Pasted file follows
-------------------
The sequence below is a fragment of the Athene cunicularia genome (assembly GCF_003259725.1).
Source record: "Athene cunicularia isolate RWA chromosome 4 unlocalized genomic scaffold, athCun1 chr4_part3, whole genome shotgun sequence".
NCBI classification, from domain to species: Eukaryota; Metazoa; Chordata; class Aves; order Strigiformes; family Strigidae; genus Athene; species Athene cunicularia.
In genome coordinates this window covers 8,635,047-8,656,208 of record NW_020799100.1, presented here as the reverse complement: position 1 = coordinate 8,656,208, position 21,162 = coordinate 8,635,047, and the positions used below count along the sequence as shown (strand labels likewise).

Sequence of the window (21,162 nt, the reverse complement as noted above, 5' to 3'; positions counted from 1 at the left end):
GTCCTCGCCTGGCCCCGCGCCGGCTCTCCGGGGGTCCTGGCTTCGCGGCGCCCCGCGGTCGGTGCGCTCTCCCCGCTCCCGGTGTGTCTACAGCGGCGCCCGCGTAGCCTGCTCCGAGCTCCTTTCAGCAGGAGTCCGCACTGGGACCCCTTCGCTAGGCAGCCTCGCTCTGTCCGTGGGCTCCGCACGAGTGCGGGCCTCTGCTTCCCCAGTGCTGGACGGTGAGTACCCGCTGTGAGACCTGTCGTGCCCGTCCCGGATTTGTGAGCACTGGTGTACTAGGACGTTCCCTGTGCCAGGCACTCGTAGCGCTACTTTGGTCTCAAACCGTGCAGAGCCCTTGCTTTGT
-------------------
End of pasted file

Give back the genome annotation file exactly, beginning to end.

The sequence below is a fragment of the Athene cunicularia genome (assembly GCF_003259725.1).
Source record: "Athene cunicularia isolate RWA chromosome 4 unlocalized genomic scaffold, athCun1 chr4_part3, whole genome shotgun sequence".
NCBI classification, from domain to species: Eukaryota; Metazoa; Chordata; class Aves; order Strigiformes; family Strigidae; genus Athene; species Athene cunicularia.
In genome coordinates this window covers 8,635,047-8,656,208 of record NW_020799100.1, presented here as the reverse complement: position 1 = coordinate 8,656,208, position 21,162 = coordinate 8,635,047, and the positions used below count along the sequence as shown (strand labels likewise).

Sequence of the window (21,162 nt, the reverse complement as noted above, 5' to 3'; positions counted from 1 at the left end):
GTCCTCGCCTGGCCCCGCGCCGGCTCTCCGGGGGTCCTGGCTTCGCGGCGCCCCGCGGTCGGTGCGCTCTCCCCGCTCCCGGTGTGTCTACAGCGGCGCCCGCGTAGCCTGCTCCGAGCTCCTTTCAGCAGGAGTCCGCACTGGGACCCCTTCGCTAGGCAGCCTCGCTCTGTCCGTGGGCTCCGCACGAGTGCGGGCCTCTGCTTCCCCAGTGCTGGACGGTGAGTACCCGCTGTGAGACCTGTCGTGCCCGTCCCGGATTTGTGAGCACTGGTGTACTAGGACGTTCCCTGTGCCAGGCACTCGTAGCGCTACTTTGGTCTCAAACCGTGCAGAGCCCTTGCTTTGT